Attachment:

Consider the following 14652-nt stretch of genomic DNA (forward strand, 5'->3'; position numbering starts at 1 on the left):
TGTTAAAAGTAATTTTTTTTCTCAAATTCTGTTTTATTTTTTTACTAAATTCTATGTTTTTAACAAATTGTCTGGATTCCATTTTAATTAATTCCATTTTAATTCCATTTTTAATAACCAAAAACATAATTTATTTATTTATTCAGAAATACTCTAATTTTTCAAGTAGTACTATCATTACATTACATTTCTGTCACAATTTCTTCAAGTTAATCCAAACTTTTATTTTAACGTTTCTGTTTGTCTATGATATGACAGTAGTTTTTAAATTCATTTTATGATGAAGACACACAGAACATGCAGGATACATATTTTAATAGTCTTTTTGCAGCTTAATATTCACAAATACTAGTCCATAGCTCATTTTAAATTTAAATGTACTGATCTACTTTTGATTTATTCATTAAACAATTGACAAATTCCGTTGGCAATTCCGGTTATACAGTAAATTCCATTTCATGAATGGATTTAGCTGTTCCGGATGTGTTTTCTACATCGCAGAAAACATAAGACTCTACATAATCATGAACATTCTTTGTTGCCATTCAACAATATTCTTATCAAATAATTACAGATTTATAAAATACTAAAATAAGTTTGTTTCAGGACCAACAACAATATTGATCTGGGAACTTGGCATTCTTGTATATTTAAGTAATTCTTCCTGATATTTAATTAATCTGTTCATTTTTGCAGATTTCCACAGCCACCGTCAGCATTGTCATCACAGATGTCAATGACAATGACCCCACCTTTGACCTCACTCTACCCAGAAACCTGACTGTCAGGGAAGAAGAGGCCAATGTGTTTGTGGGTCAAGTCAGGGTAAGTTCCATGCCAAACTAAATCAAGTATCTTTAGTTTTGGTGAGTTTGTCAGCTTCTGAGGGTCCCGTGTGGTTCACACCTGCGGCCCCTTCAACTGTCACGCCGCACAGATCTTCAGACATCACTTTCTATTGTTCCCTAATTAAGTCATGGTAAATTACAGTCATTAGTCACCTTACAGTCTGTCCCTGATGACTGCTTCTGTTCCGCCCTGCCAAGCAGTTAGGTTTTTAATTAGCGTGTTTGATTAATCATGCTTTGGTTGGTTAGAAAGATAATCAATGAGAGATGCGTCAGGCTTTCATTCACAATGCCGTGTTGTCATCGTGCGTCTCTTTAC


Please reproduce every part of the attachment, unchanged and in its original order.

Consider the following 14652-nt stretch of genomic DNA (forward strand, 5'->3'; position numbering starts at 1 on the left):
TGTTAAAAGTAATTTTTTTTCTCAAATTCTGTTTTATTTTTTTACTAAATTCTATGTTTTTAACAAATTGTCTGGATTCCATTTTAATTAATTCCATTTTAATTCCATTTTTAATAACCAAAAACATAATTTATTTATTTATTCAGAAATACTCTAATTTTTCAAGTAGTACTATCATTACATTACATTTCTGTCACAATTTCTTCAAGTTAATCCAAACTTTTATTTTAACGTTTCTGTTTGTCTATGATATGACAGTAGTTTTTAAATTCATTTTATGATGAAGACACACAGAACATGCAGGATACATATTTTAATAGTCTTTTTGCAGCTTAATATTCACAAATACTAGTCCATAGCTCATTTTAAATTTAAATGTACTGATCTACTTTTGATTTATTCATTAAACAATTGACAAATTCCGTTGGCAATTCCGGTTATACAGTAAATTCCATTTCATGAATGGATTTAGCTGTTCCGGATGTGTTTTCTACATCGCAGAAAACATAAGACTCTACATAATCATGAACATTCTTTGTTGCCATTCAACAATATTCTTATCAAATAATTACAGATTTATAAAATACTAAAATAAGTTTGTTTCAGGACCAACAACAATATTGATCTGGGAACTTGGCATTCTTGTATATTTAAGTAATTCTTCCTGATATTTAATTAATCTGTTCATTTTTGCAGATTTCCACAGCCACCGTCAGCATTGTCATCACAGATGTCAATGACAATGACCCCACCTTTGACCTCACTCTACCCAGAAACCTGACTGTCAGGGAAGAAGAGGCCAATGTGTTTGTGGGTCAAGTCAGGGTAAGTTCCATGCCAAACTAAATCAAGTATCTTTAGTTTTGGTGAGTTTGTCAGCTTCTGAGGGTCCCGTGTGGTTCACACCTGCGGCCCCTTCAACTGTCACGCCGCACAGATCTTCAGACATCACTTTCTATTGTTCCCTAATTAAGTCATGGTAAATTACAGTCATTAGTCACCTTACAGTCTGTCCCTGATGACTGCTTCTGTTCCGCCCTGCCAAGCAGTTAGGTTTTTAATTAGCGTGTTTGATTAATCATGCTTTGGTTGGTTAGAAAGATAATCAATGAGAGATGCGTCAGGCTTTCATTCACAATGCCGTGTTGTCATCGTGCGTCTCTTTAC